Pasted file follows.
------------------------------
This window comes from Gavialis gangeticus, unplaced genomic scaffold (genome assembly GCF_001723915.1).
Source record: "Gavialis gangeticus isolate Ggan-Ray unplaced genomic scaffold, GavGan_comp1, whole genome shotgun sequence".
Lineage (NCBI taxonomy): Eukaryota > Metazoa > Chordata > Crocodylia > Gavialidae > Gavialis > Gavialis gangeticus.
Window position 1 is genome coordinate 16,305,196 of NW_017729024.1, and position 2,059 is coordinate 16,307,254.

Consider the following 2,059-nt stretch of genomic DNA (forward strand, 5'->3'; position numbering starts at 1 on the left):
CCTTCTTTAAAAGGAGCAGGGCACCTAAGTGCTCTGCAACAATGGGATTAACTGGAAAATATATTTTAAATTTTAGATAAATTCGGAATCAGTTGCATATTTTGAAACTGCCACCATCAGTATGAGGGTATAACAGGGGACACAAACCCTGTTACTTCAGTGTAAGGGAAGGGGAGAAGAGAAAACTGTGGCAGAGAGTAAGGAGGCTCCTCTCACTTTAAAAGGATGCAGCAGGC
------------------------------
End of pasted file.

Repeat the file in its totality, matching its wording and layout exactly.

This window comes from Gavialis gangeticus, unplaced genomic scaffold (genome assembly GCF_001723915.1).
Source record: "Gavialis gangeticus isolate Ggan-Ray unplaced genomic scaffold, GavGan_comp1, whole genome shotgun sequence".
Lineage (NCBI taxonomy): Eukaryota > Metazoa > Chordata > Crocodylia > Gavialidae > Gavialis > Gavialis gangeticus.
Window position 1 is genome coordinate 16,305,196 of NW_017729024.1, and position 2,059 is coordinate 16,307,254.

Consider the following 2,059-nt stretch of genomic DNA (forward strand, 5'->3'; position numbering starts at 1 on the left):
CCTTCTTTAAAAGGAGCAGGGCACCTAAGTGCTCTGCAACAATGGGATTAACTGGAAAATATATTTTAAATTTTAGATAAATTCGGAATCAGTTGCATATTTTGAAACTGCCACCATCAGTATGAGGGTATAACAGGGGACACAAACCCTGTTACTTCAGTGTAAGGGAAGGGGAGAAGAGAAAACTGTGGCAGAGAGTAAGGAGGCTCCTCTCACTTTAAAAGGATGCAGCAGGC